Given a set of points (x,y) with distinct x values, find a polynomial that goes through all of them, then prove some results about the existence and uniqueness of these polynomials.
Janine noticed, while studying some cube numbers, that if you take
three consecutive whole numbers and multiply them together and then
add the middle number of the three, you get the middle number. . . .
Given that u>0 and v>0 find the smallest possible value of
1/u + 1/v given that u + v = 5 by different methods.
Try to solve this very difficult problem and then study our two suggested solutions. How would you use your knowledge to try to solve variants on the original problem?
Given any two polynomials in a single variable it is always
possible to eliminate the variable and obtain a formula showing the
relationship between the two polynomials. Try this one.
Find the positive integer solutions of the equation (1+1/a)(1+1/b)(1+1/c) = 2
Find the largest integer which divides every member of the
following sequence: 1^5-1, 2^5-2, 3^5-3, ... n^5-n.
If x + y = -1 find the largest value of xy by coordinate geometry, by calculus and by algebra.
Advent Calendar 2011 - a mathematical activity for each day during the run-up to Christmas.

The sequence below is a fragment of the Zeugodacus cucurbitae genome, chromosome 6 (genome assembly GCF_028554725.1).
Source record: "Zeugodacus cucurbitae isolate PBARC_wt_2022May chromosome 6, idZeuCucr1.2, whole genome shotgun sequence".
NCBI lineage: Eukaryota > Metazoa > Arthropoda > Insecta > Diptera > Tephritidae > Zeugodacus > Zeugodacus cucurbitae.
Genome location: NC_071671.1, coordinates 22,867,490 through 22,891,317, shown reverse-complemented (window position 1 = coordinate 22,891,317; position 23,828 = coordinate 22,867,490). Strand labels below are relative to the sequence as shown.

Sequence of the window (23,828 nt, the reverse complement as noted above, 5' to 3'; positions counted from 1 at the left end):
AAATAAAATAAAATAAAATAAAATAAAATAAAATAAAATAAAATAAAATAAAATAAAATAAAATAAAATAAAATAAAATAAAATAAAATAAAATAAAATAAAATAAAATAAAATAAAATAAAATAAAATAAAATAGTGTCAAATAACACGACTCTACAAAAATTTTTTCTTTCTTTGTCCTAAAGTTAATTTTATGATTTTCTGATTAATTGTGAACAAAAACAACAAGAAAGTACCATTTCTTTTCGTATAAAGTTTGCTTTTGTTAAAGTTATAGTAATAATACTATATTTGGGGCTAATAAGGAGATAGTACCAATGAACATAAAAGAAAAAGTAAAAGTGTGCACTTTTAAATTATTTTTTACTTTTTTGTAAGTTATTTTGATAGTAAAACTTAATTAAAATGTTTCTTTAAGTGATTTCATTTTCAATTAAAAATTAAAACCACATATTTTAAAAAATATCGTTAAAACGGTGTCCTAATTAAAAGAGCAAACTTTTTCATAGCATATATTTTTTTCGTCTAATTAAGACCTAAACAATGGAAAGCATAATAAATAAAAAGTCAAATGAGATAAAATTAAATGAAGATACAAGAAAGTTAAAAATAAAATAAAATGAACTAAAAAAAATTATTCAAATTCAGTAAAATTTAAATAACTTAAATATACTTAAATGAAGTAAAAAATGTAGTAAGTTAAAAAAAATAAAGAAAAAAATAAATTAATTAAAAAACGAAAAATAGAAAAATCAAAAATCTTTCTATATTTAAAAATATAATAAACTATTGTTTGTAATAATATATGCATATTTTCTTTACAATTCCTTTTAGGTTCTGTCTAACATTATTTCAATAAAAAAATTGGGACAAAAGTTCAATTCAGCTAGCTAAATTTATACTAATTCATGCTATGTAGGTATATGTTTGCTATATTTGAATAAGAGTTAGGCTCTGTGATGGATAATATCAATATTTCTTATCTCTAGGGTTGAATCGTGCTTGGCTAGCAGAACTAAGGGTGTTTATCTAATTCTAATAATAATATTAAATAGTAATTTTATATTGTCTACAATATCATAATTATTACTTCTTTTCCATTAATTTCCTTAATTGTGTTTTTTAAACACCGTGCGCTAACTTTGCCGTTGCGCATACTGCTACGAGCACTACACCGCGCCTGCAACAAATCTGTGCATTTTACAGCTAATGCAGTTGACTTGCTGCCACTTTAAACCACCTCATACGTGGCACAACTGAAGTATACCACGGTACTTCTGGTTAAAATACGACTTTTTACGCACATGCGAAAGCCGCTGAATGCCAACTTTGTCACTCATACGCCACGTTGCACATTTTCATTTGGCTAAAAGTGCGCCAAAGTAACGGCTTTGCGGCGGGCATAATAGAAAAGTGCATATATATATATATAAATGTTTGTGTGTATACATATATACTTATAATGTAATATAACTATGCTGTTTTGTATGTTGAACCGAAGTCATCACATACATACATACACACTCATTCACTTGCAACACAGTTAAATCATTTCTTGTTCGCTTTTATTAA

To find the integral of a polynomial, evaluate it at some special
points and add multiples of these values.
You have twelve weights, one of which is different from the rest.
Using just 3 weighings, can you identify which weight is the odd
one out, and whether it is heavier or lighter than the rest?
Take a complicated fraction with the product of five quartics top
and bottom and reduce this to a whole number. This is a numerical
example involving some clever algebra.
Find all the solutions to the this equation.
Some puzzles requiring no knowledge of knot theory, just a careful
inspection of the patterns. A glimpse of the classification of
knots and a little about prime knots, crossing numbers and. . . .
Peter Zimmerman, a Year 13 student at Mill Hill County High School
in Barnet, London wrote this account of modulus arithmetic.
Take a number, add its digits then multiply the digits together,
then multiply these two results. If you get the same number it is
an SP number.
This article discusses how every Pythagorean triple (a, b, c) can be illustrated by a square and an L shape within another square. You are invited to find some triples for yourself.
An article which gives an account of some properties of magic squares.
Peter Zimmerman from Mill Hill County High School in Barnet, London
gives a neat proof that: 5^(2n+1) + 11^(2n+1) + 17^(2n+1) is
divisible by 33 for every non negative integer n.
In this 7-sandwich: 7 1 3 1 6 4 3 5 7 2 4 6 2 5 there are 7 numbers between the 7s, 6 between the 6s etc. The article shows which values of n can make n-sandwiches and which cannot.
Fractional calculus is a generalisation of ordinary calculus where you can differentiate n times when n is not a whole number.
Can you discover whether this is a fair game?
We continue the discussion given in Euclid's Algorithm I, and here we shall discover when an equation of the form ax+by=c has no solutions, and when it has infinitely many solutions.
In this article we show that every whole number can be written as a continued fraction of the form k/(1+k/(1+k/...)).
Suppose A always beats B and B always beats C, then would you